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Nurburgring 24h: BMW ends win drought in topsy-turvy race

BMW ended its 10-year dry spell in the Nurburgring 24 Hours in a dramatic 2020 encounter, the Munich manufacturer winning the Nordschleife classic for the first time in the GT3 era.

Nick Catsburg, Nick Yelloly and Alexander Sims scored victory in their #99 ROWE Racing-run M6 GT3 in a heart-stopping finale in an event that was repeatedly turned on its head by unpredictable weather.

The 48th edition of the race, which was four months late due to the COVID-19 pandemic, was interrupted by a red flag for nine-and-a-half hours during the night because the drains could no longer carry off the rainwater. Only at 8 o'clock on Sunday morning was the race restarted, and the victory was also decided by the conditions.

After the restart the BMW was always in the leading group. It had been several minutes behind due to the heavy rain, but this was cancelled out by the interruption. The M6 GT3 did not work well in heavy rain, but in mixed conditions it was another story.

ROWE Racing also changed its driver lineup during the 9.5-hour break at night. Lucas Auer, who only had raced once at the Nordschleife in a BMW M6 GT3 for preparation, was removed from the #98 car. Philipp Eng, having been on double-duty at both ROWE-entered BMWs beforehand, completely focused on the #98.

A mistake-free race brought ROWE Racing the first victory in team’s history. "None of us made any mistakes, neither the drivers nor the team," said Catsburg. "That's how you win this race."

ROWE Racing quickly moved into second position behind the #3 Car Collection Motorsport Audi R8 LMS, putting heavy pressure on the leading car as the track dried. But the #3 car of Mirko Bortolotti, Christopher Haase and Markus Winkelhock made one strategic mistake that decided their fate.

Three Audi R8 LMS cars led the race at the restart – but the #1 Phoenix car of Nico Muller, Dries Vanthoor, Frederic Vervisch and Frank Stippler and the #29 Land entry (Mattia Drudi, Christopher Mies, Rene Rast and Kelvin van der Linde) lost ground under drying conditions and being further penalised for a pit stop infringement and non-respect of flag signals.

The favourite for the victory was therefore the #3 Car Collection Audi, which led the race until 90 minutes before the end, just ahead of the #99 ROWE BMW. But the team made a crucial mistake which cost the victory.

A few hours after the restart it seemed the race would end in dry conditions, but it suddenly started raining again shortly before 2pm. The heavy shower came out of nowhere and was also not shown on the official weather radar of the German Weather Service.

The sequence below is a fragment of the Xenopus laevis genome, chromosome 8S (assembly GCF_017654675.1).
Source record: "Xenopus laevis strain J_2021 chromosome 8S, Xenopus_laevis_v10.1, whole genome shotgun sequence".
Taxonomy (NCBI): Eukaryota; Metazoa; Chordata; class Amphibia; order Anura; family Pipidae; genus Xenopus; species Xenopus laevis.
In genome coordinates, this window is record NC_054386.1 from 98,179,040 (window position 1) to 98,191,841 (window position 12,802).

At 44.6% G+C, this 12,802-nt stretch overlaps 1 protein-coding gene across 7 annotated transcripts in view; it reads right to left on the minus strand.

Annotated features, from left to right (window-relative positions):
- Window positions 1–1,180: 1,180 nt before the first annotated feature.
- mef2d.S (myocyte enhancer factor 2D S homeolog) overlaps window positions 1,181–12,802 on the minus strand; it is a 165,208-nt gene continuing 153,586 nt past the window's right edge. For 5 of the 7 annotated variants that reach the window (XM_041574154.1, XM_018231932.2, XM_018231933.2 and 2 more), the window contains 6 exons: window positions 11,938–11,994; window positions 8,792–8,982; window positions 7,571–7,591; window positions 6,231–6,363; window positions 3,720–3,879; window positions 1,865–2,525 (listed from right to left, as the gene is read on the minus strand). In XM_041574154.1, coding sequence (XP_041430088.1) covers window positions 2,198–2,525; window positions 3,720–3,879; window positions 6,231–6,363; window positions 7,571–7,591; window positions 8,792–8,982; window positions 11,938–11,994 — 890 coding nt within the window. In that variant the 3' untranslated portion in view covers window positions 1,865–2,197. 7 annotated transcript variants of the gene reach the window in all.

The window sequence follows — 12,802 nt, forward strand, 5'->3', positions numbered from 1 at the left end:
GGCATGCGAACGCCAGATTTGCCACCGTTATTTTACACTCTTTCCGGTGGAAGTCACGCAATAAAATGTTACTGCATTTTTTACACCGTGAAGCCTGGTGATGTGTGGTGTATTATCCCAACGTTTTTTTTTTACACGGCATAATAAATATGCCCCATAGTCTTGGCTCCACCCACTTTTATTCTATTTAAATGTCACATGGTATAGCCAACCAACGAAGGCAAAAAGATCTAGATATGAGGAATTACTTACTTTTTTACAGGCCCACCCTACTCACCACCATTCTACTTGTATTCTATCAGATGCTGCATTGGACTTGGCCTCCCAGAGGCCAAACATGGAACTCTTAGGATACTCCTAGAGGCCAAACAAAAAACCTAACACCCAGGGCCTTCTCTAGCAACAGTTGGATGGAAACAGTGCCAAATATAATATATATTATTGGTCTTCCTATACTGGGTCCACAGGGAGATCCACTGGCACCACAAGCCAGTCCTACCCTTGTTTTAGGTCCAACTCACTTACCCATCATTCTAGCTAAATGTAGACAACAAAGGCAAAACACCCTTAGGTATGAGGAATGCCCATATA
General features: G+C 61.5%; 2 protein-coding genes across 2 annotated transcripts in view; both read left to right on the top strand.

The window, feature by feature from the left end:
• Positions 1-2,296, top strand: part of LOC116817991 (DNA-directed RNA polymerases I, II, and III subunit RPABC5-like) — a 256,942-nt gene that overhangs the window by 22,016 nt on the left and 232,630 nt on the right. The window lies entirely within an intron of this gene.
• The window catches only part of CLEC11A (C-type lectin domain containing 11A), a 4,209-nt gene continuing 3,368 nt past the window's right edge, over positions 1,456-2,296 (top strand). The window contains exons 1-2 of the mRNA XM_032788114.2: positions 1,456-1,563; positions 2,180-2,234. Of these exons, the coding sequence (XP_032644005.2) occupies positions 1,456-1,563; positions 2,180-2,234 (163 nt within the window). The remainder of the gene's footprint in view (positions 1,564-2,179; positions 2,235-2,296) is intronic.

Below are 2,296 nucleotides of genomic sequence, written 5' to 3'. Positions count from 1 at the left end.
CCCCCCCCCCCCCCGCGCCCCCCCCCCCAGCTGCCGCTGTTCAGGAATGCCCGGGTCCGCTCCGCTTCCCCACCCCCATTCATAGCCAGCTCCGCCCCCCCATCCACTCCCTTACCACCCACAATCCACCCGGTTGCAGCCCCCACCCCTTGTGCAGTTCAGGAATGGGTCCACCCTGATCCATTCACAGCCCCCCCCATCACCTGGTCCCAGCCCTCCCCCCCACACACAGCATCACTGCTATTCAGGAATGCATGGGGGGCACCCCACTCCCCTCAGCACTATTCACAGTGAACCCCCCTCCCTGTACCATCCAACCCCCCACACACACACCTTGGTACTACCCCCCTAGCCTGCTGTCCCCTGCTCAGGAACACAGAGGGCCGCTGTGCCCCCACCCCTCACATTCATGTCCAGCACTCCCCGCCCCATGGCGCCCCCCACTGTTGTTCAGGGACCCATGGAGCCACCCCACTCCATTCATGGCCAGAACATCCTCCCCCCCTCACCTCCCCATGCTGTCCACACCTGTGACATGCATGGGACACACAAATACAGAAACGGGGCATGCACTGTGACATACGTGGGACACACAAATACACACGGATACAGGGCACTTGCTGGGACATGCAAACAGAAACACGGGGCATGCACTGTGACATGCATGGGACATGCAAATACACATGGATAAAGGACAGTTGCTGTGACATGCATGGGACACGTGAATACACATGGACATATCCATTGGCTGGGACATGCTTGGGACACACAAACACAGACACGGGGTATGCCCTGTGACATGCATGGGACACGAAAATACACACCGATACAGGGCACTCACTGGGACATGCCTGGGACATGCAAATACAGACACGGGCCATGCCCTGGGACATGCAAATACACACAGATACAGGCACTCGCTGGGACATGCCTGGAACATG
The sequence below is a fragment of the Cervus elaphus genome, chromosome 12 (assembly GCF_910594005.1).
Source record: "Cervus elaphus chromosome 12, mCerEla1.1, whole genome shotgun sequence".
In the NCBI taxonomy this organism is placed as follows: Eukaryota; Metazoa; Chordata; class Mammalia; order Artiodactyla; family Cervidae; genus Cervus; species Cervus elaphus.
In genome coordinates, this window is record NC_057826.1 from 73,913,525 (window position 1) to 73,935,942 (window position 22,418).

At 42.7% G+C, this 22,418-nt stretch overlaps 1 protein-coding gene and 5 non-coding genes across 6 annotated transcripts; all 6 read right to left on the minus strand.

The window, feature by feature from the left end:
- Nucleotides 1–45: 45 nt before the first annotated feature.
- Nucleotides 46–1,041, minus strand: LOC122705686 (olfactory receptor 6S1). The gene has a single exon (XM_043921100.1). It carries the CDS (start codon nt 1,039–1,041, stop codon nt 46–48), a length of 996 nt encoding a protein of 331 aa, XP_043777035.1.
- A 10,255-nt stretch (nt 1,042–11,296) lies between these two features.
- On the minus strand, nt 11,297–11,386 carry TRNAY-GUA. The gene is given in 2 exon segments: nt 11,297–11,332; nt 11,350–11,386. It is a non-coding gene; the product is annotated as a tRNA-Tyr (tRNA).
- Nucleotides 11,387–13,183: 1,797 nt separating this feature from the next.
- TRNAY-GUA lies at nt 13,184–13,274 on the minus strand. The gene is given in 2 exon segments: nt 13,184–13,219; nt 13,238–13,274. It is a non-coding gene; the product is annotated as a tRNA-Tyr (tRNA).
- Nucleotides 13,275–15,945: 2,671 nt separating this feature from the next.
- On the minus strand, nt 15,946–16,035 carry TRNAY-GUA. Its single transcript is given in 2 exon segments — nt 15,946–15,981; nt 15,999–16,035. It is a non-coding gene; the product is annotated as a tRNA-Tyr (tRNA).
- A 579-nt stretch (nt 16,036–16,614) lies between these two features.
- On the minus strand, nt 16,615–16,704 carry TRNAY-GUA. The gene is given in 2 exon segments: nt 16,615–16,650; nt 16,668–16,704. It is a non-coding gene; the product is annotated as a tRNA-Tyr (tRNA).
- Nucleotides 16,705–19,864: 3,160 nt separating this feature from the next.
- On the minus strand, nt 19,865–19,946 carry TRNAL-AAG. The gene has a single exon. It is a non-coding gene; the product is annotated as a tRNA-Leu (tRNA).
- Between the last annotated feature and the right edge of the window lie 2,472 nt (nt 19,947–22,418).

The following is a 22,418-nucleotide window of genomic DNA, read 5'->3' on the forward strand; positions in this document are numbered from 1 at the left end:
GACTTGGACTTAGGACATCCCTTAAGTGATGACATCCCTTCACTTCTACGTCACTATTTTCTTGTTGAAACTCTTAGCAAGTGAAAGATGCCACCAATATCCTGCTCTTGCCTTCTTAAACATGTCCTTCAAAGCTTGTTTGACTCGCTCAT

The track was completely flooded once again. ROWE and Phoenix reacted immediately and came to the pits to get rain tyres; the Car Collection Audi stayed out for another lap on slicks – this cost them 50 seconds.

But the team did not give up, and Haase made up about 10 seconds per lap on the BMW when it was completely wet. But the rain subsided and the track became drier again, causing the pendulum to swing back and forth.

Car Collection still had an ace up its sleeve: The last stop was to be 23 seconds shorter because it came in one lap later. But the team was unable to complete tyre changes and refuelling within the minimum standing time, so the BMW regained track position and the race was decided.

"The weather put a damper on our plans," said Haase, who drove the final stint. "In the penultimate stint it started to rain. We’d thought it was dry enough for slicks, but then the rain moved and flooded large parts of the track.”

So it was ROWE Racing left to take victory by 15.452 seconds from Car Collection. Phoenix Racing seemed to run safely in third with Dries Vanthoor pushing hard to get a shot at victory. This effort ended with Vanthoor making contact with the barrier at Klostertal with 40 minutes to go. His brush with the barrier led to tyre damage, dropping the car to fifth.

This promoted the #3 Schnitzer Motorsport BMW to third, which had all but lost its chances of victory due to a penalty for failing to comply with the minimum pitstop time before. The second ROWE entry took fourth with the unlucky Audis from Phoenix and Land in fifth and sixth respectively.

The best Porsche was only to be found in seventh position after a difficult race following the withdrawal of all their works drivers just a few days before the event. The suspected COVID-19-cases within the Manthey Racing squad, however, proved to be false alarm with all subsequent test during the weekend showing negative results, so quarantine was lifted on all its affected members.

The Frikadelli-entered #31 Porsche lost a possible podium position due to a penalty for a battle with the #98 BMW, which saw Mathieu Jaminet bumping into Philipp Eng several times.

The race proved disastrous for Mercedes with both their leading cars crashing out on Saturday evening. The best Mercedes-AMG GT3 was the #6 AutoArenA/Haupt Racing Team entry scoring 8th after losing a wheel during the second part of the race.

The all-new #704 Glickenhaus 004C lasted the distance and came home in 14th position in what is this car's only second-ever race.

The challenge of the #26 octane126-entered Ferrari for victory proved to be over almost with the race starting. Jonathan Hirschi took a brief lead into the first lap, but the Dunlop-shot Ferrari tumbled down the order almost immediately after losing the lead, finishing a distant 20th, just to be disqualified after the race.

There was no happy ending for the other Italian car as well, with the #21 Konrad Lamborghini dropping out of the race from third position already in the third hour of the race after losing fluids all over the place.

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About this article

Series Endurance
Event 24 Hours of Nurburgring
Author Heiko Stritzke